Recent advances in immunotherapy have highlighted a need for therapeutics that initiate immunogenic cell death in tumors to stimulate the body's immune response to cancer. This study examines whether laser-generated bubbles surrounding nanoparticles ("nanobubbles") induce an immunogenic response for cancer treatment. A single nanosecond laser pulse at 1064 nm generates micron-sized bubbles surrounding gold nanorods in the cytoplasm of breast cancer cells. Cell death occurred in cells treated with nanorods and irradiated, but not in cells with irradiation treatment alone. Cells treated with nanorods and irradiation had increased damage-associated molecular patterns (DAMPs), including increased expression of chaperone proteins human high mobility group box 1 (HMGB1), adenosine triphosphate (ATP), and heat shock protein 70 (HSP70). This enhanced expression of DAMPs led to the activation of dendritic cells. Overall, this treatment approach is a rapid and highly specific method to eradicate tumor cells with simultaneous immunogenic cell death signaling, showing potential as a combination strategy for immunotherapy.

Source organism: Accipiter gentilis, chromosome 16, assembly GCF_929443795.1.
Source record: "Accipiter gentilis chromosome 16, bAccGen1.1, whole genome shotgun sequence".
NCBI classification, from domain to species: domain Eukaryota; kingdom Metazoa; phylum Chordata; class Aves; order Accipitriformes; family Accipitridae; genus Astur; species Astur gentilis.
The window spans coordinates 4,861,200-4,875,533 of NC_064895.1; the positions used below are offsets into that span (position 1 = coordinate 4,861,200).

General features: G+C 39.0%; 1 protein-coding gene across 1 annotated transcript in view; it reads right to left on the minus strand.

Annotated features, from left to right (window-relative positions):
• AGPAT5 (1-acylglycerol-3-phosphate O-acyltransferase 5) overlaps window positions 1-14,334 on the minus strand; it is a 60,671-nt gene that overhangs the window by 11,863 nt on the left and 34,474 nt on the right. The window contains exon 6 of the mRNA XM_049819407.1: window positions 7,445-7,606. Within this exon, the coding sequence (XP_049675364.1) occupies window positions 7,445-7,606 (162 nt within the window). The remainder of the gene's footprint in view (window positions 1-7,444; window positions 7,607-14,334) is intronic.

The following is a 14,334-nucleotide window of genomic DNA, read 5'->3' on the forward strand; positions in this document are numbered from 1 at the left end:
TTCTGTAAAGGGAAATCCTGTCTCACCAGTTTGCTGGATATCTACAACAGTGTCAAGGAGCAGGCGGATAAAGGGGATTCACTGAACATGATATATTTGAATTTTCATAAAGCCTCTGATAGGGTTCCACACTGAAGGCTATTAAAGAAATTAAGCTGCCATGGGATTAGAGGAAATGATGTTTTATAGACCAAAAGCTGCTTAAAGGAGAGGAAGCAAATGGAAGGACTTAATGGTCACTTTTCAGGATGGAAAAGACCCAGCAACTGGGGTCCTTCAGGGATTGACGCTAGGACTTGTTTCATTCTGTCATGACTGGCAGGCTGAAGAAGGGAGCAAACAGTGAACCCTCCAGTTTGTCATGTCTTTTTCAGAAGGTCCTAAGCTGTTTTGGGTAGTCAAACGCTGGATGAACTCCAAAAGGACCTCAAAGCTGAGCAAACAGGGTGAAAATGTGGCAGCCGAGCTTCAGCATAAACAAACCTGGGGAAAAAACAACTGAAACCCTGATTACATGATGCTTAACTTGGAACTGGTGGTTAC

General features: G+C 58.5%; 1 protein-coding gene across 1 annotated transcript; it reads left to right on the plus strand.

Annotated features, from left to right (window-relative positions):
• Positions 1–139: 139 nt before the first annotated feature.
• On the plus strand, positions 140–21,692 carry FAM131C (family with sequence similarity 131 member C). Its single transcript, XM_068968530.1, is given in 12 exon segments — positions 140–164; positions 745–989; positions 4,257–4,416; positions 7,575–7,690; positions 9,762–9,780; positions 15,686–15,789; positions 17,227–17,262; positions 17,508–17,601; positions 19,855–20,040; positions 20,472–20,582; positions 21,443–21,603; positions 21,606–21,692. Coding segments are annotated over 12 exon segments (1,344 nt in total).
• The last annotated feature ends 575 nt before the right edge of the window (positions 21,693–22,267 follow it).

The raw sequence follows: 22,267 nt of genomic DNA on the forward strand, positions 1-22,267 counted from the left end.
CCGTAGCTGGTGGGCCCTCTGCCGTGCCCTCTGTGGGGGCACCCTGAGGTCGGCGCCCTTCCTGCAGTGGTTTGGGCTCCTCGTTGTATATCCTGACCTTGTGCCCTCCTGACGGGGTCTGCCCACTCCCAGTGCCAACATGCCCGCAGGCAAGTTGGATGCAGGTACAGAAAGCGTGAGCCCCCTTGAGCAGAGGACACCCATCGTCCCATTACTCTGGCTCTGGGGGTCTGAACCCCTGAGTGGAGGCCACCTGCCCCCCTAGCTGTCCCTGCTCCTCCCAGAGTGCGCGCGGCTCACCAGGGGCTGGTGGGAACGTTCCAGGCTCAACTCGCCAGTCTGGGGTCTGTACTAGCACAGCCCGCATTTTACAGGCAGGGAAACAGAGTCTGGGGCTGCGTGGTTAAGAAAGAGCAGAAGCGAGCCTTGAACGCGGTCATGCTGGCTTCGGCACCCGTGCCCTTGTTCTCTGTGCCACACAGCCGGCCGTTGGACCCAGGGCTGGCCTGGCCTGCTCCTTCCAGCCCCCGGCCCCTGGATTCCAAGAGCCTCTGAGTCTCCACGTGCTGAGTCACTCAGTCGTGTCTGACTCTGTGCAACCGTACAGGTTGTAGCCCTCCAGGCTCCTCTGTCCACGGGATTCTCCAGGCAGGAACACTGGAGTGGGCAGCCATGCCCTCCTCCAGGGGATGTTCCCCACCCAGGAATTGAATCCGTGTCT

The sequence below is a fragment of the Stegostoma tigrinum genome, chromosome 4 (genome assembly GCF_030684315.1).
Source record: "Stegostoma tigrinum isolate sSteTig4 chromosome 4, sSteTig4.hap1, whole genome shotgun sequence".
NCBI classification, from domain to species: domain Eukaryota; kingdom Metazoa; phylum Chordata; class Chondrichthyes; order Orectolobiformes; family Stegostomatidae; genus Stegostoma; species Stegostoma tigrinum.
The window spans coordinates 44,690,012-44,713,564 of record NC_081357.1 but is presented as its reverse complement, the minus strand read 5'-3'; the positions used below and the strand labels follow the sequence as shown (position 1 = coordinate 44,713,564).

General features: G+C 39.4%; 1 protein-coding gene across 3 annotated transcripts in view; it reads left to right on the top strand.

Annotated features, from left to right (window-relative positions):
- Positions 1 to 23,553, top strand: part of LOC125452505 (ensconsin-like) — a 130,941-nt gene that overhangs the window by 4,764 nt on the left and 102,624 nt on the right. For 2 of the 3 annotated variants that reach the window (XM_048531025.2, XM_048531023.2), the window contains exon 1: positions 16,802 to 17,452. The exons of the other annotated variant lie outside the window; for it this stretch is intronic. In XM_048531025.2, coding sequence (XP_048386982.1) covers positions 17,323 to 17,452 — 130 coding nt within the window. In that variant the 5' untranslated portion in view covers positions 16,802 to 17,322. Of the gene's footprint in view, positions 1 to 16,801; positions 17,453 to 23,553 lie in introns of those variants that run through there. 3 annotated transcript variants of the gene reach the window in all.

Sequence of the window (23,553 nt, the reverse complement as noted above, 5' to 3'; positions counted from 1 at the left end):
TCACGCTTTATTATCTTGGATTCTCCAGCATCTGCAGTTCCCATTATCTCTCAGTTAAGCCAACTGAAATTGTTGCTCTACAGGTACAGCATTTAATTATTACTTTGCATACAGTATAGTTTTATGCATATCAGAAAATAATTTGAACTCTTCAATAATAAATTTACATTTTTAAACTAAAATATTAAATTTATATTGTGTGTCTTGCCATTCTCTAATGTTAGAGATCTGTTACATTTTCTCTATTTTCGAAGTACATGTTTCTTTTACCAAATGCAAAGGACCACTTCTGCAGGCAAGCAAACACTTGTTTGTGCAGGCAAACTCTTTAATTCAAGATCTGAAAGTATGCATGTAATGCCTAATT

View Article and Find Full Text PDF

Download full-text PDF

Source
http://dx.doi.org/10.1039/d0nr06587kDOI Listing
February 2021

Laser brain cancer surgery in a xenograft model guided by optical coherence tomography.

Theranostics 2019 26;9(12):3555-3564. Epub 2019 May 26.

University of Texas at Austin.